As I type the results from the ten-year auction have been published and Spain has auctioned 3 billion Euros worth at a yield of 4.86%. So we have a rise since the last auction of 0.81% which is an indicator of the deterioration in the perception of Spain’s financial circumstances. The yield is below last nights close which looks good but please remember that as I have said many times before the full impact of an auction takes several days to come through. There would have been a lot of pressure to buy today I think.
Just as a matter of tactics if I was in charge of the ECB’s Securities Market Programme I would not only be buying today but I would step up my purchases.
Mansion House speeches
Last night Chancellor George Osbourne announced the following.
I can confirm that the Government will abolish the tripartite regime, and the Financial Services Authority will cease to exist in its current form.We will create a new prudential regulator, which will operate as a subsidiary of the Bank of England.
As someone who has worked under the system of financial regulation set by the FSA and has been a critic of its role I would like to say that I support this move. I believe that the FSA has been very expensive (£3.5 billion over the past decade), very bureaucratic and when it came to the test it failed. I know that many vested interests have come out in support of it and that many are afraid of change but the new body will have to go some in my view to do worse than the FSA. My only caveat is that if we look at a football analogy when you sack a manager you need a new (hopefully better!) one ready….
Mervyn King however gave a speech somewhat different in tone which I found to be rather complacent when it came to monetary policy and I would like to illustrate this with a few quotes.
Of late there have been those who doubt our ability or willingness to meet the inflation target.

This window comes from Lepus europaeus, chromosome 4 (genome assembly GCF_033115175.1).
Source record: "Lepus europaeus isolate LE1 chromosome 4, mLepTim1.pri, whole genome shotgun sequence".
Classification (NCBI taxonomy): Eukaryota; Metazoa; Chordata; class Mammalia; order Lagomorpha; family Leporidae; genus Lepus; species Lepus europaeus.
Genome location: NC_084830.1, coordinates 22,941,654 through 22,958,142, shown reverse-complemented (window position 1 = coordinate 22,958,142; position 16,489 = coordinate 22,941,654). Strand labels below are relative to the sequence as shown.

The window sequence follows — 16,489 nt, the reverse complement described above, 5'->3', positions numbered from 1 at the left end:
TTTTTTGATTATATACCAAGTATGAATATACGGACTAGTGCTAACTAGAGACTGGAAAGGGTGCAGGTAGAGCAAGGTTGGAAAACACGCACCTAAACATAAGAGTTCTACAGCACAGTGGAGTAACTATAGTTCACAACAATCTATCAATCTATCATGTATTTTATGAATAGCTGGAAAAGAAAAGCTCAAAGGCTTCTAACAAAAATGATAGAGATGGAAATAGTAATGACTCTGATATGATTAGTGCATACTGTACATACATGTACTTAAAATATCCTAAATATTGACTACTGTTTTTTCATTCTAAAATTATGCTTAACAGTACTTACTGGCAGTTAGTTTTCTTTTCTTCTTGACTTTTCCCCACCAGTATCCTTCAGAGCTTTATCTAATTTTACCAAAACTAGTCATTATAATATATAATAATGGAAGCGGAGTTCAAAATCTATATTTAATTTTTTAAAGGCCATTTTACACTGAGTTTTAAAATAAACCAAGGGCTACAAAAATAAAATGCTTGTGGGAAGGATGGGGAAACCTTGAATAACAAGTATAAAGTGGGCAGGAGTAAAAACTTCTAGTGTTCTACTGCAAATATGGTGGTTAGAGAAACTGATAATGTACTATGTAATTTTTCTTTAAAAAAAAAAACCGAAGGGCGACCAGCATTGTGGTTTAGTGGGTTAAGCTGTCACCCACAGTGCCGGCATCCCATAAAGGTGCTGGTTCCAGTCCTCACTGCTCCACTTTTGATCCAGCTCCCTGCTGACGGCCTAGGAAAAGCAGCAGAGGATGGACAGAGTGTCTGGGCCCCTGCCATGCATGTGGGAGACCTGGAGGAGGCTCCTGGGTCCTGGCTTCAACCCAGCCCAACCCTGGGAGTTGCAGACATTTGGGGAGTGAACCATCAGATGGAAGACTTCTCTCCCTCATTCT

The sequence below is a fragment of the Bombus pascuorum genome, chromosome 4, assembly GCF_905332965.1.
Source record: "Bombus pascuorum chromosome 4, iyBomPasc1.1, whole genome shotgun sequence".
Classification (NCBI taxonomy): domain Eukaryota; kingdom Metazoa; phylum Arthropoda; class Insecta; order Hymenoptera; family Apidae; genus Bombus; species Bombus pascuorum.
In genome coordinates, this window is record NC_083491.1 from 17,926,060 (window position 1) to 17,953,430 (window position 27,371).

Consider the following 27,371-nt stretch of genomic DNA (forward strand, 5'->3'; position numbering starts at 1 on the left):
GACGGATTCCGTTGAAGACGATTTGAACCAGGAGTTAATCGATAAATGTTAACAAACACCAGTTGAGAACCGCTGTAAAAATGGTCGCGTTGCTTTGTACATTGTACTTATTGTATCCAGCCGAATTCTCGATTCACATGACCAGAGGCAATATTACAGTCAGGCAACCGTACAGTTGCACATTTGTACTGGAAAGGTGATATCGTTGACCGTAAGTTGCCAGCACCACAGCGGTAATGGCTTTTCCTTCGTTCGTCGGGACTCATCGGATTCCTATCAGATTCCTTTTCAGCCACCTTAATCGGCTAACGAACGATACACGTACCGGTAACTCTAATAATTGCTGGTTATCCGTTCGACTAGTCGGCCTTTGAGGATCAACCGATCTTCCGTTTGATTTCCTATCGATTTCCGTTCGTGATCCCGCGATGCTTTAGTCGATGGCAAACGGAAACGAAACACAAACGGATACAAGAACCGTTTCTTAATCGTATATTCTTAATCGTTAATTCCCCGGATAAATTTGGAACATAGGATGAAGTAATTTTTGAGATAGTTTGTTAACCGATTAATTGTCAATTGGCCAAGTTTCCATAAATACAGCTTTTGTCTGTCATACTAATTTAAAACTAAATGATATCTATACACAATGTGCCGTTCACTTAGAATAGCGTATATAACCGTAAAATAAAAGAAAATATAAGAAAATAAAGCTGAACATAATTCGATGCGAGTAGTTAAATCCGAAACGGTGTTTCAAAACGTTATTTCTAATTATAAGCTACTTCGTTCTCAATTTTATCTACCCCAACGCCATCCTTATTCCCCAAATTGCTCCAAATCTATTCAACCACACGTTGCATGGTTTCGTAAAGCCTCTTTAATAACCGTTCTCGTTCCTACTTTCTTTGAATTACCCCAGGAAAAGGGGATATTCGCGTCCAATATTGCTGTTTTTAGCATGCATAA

of which I am one and part of my reason for this is
for much of the past three years (inflation) has been above the 2% target
No one should take this as a sign of complacency……and…..No one should doubt our determination to meet the target
Unfortunately Mr. King then rather embarrassed himself as he defined a central banks role by implication
the role of a central bank in monetary policy is to take the punch bowl away just as the party gets going
You see that is what he and his fellow members on the Monetary Policy Committee failed to do. So to my mind his performance was disappointing to say the least.
Update 12:30 pm
I have the full results for the Spanish bond auctions and the 30 year bond was issued at 5.91% and some 479 million Euros were sold. So Spain auctioned the 3.5 billion Euros she wanted and markets have initially taken it well with her stockmarket improving and the initial move in government bond yields being down.
I notice many cries pretty much saying “victory” on the newswires and believe one should be careful. Bond auctions take a few days to settle down as I have argued before and what happened on some Greek auctions/issues backed my point up I would suggest. Also the 30 year bond was issued at a 1.16% higher yield than her immediate precessor. Or to put it amother way will cost some 111 million Euros extra in interest payments over its lifetime.